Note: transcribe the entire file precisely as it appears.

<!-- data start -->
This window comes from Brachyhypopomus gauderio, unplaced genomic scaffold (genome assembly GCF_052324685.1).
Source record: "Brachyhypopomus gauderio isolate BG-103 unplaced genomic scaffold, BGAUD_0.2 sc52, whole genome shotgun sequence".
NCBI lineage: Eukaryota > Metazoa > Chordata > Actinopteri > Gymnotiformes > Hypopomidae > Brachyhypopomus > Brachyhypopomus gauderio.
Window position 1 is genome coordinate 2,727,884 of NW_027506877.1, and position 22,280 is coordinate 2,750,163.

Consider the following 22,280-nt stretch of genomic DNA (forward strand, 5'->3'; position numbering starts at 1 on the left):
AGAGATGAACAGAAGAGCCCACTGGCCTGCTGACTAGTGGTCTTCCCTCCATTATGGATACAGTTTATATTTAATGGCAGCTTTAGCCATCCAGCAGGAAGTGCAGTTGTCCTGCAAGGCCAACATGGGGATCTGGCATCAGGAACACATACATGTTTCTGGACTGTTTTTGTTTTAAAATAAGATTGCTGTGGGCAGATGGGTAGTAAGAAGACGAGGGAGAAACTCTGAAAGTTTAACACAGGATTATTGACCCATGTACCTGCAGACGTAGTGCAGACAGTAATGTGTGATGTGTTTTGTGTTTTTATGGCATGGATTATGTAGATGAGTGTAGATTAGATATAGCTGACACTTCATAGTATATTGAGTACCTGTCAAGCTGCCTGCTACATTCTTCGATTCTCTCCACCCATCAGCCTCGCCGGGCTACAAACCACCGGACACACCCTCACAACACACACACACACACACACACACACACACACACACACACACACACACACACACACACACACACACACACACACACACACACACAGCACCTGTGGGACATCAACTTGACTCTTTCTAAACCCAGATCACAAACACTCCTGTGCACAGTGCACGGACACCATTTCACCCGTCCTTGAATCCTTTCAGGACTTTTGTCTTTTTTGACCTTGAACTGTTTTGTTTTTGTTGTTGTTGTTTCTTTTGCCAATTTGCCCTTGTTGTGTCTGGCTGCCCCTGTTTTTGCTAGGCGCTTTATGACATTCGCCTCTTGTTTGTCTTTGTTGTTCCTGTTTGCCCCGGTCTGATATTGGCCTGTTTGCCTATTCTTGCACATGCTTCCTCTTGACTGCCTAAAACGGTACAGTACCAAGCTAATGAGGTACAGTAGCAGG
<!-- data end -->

This window comes from Brachyhypopomus gauderio, unplaced genomic scaffold (genome assembly GCF_052324685.1).
Source record: "Brachyhypopomus gauderio isolate BG-103 unplaced genomic scaffold, BGAUD_0.2 sc52, whole genome shotgun sequence".
NCBI lineage: Eukaryota > Metazoa > Chordata > Actinopteri > Gymnotiformes > Hypopomidae > Brachyhypopomus > Brachyhypopomus gauderio.
Window position 1 is genome coordinate 2,727,884 of NW_027506877.1, and position 22,280 is coordinate 2,750,163.

Consider the following 22,280-nt stretch of genomic DNA (forward strand, 5'->3'; position numbering starts at 1 on the left):
AGAGATGAACAGAAGAGCCCACTGGCCTGCTGACTAGTGGTCTTCCCTCCATTATGGATACAGTTTATATTTAATGGCAGCTTTAGCCATCCAGCAGGAAGTGCAGTTGTCCTGCAAGGCCAACATGGGGATCTGGCATCAGGAACACATACATGTTTCTGGACTGTTTTTGTTTTAAAATAAGATTGCTGTGGGCAGATGGGTAGTAAGAAGACGAGGGAGAAACTCTGAAAGTTTAACACAGGATTATTGACCCATGTACCTGCAGACGTAGTGCAGACAGTAATGTGTGATGTGTTTTGTGTTTTTATGGCATGGATTATGTAGATGAGTGTAGATTAGATATAGCTGACACTTCATAGTATATTGAGTACCTGTCAAGCTGCCTGCTACATTCTTCGATTCTCTCCACCCATCAGCCTCGCCGGGCTACAAACCACCGGACACACCCTCACAACACACACACACACACACACACACACACACACACACACACACACACACACACACACACACACACACACACACACACACACACACAGCACCTGTGGGACATCAACTTGACTCTTTCTAAACCCAGATCACAAACACTCCTGTGCACAGTGCACGGACACCATTTCACCCGTCCTTGAATCCTTTCAGGACTTTTGTCTTTTTTGACCTTGAACTGTTTTGTTTTTGTTGTTGTTGTTTCTTTTGCCAATTTGCCCTTGTTGTGTCTGGCTGCCCCTGTTTTTGCTAGGCGCTTTATGACATTCGCCTCTTGTTTGTCTTTGTTGTTCCTGTTTGCCCCGGTCTGATATTGGCCTGTTTGCCTATTCTTGCACATGCTTCCTCTTGACTGCCTAAAACGGTACAGTACCAAGCTAATGAGGTACAGTAGCAGG